Canadian Liquefied Natural Gas (LNG) Facility Moving Forward

freighter carrying cargo

After years of waiting in uncertainty, LNG Canada, a major liquefied natural gas (LNG) liquefaction and export project in British Columbia, is finally moving forward.

The Final Investment Decision (FID) was announced on October 1, paving the way for the construction of the LNG liquefaction/export terminal in Kitmat, British Columbia as well as the 420-mile Coastal GasLink pipeline that will fuel the facility.  The project is vital as it both signals Canada’s commitment to helping supply the growing global trend toward the use of LNG in the power generation sector as well as creating an outlet for western Canada’s prolific natural gas production.

Once production begins, LNG Canada is looking to complete the first two trains by the mid-2020s with each train having a total liquefaction capacity of approximately 0.9 Bcf/d.  Trains 3 and 4 will be completed at a later date.  In addition to the LNG Canada terminal, TransCanada Corp has announced that all required permits have been approved to begin construction on the 420-mile Coastal GasLink pipeline that will deliver gas from the production-rich shale plays in British Columbia and Alberta to the LNG Canada facility.  The pipe will go into service in 2023 with an initial capacity of 2.1 Bcf/d but will be able to expand to 5.0 Bcf/d as demand grows.

The project is important as western Canada’s production continues to expand while outlets for the production are reduced.  Alberta and British Columbia produce over 15.0 Bcf/d of natural gas, which is nearly all of the Canadian output.  Traditionally, much of this gas is imported to the United States, although this trend is beginning to change.  Due to growing U.S. production, namely from the Marcellus and Utica shale plays, traditional Canadian gas outlets in the Upper Midwest are dwindling.  The growth in U.S. production has been so profound that traditional export points from Canada into Michigan are going to switch, with the United States sending gas to Canada at those points.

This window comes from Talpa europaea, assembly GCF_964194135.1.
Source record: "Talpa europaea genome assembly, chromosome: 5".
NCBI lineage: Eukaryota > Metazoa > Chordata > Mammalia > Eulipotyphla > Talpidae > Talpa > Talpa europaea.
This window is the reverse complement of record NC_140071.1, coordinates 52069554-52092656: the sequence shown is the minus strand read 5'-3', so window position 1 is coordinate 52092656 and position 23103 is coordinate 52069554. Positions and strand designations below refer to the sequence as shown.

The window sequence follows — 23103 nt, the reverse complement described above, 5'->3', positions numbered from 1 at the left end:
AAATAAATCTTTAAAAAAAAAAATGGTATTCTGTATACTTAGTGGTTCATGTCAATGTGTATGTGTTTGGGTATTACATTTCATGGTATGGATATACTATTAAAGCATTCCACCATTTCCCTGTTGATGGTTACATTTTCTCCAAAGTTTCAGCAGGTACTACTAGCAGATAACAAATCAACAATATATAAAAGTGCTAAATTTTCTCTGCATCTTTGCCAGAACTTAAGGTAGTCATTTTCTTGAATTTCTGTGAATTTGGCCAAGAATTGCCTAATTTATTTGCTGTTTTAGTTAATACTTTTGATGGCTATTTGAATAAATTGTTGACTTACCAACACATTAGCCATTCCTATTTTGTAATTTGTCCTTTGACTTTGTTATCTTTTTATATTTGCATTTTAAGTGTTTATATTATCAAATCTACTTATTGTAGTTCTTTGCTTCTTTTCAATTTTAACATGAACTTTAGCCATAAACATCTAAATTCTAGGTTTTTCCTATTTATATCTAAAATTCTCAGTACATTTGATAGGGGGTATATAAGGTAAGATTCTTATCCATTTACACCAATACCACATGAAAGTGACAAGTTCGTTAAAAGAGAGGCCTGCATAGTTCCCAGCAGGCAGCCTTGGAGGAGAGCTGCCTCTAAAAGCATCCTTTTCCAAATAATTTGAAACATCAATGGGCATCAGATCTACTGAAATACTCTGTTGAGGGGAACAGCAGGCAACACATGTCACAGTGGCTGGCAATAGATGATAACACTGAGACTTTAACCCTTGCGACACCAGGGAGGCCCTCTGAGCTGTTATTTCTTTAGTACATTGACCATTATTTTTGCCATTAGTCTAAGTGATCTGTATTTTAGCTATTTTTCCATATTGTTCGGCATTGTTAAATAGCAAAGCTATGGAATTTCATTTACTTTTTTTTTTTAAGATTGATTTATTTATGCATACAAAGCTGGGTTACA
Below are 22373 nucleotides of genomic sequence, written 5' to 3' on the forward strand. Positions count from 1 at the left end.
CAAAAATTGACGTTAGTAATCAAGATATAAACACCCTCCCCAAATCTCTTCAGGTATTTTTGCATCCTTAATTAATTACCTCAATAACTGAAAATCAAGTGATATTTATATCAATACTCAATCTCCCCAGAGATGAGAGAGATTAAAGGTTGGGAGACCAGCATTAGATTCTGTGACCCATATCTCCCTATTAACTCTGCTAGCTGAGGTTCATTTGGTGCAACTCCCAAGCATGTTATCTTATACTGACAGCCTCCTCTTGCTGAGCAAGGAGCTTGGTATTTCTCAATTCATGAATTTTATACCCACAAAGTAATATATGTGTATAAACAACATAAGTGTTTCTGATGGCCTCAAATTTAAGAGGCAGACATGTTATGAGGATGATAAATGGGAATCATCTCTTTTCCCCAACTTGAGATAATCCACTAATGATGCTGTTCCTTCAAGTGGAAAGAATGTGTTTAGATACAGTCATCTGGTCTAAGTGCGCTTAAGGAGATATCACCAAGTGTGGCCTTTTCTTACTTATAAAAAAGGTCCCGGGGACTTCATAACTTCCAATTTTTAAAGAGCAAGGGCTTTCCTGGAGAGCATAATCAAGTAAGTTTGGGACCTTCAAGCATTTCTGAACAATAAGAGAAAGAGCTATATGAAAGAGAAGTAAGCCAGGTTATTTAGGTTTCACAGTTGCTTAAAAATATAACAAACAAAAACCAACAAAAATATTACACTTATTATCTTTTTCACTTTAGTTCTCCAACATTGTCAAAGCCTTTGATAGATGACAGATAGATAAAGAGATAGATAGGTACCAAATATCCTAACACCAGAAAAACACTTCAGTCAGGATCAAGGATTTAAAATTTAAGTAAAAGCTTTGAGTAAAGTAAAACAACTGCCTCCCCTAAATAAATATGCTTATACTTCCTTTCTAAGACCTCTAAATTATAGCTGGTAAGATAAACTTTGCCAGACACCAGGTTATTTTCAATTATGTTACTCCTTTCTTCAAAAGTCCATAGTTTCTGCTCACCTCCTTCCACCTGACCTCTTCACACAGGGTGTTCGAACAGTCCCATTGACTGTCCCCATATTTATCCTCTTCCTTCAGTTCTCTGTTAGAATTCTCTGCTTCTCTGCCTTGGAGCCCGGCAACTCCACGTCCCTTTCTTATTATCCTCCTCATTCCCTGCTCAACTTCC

LNG has long been seen as a natural outlet for this growing Canadian production, but years of uncertainty surrounding global demand and regulatory approvals have limited any advancement.  Now that permits are in place and FIDs announced, LNG Canada will be able to begin construction.  With its location on the western Canadian coast, LNG Canada will be able to easily reach the Asian markets, a main source of global demand growth.

The project is still years away but this week’s announcement is a critical step forward for Canadian natural gas production.  Assuming U.S. output continues to grow as expected, Canadian exports to the U.S. will continue to shrink and opening up alternative markets will be key to the continued growth of western Canadian production.  

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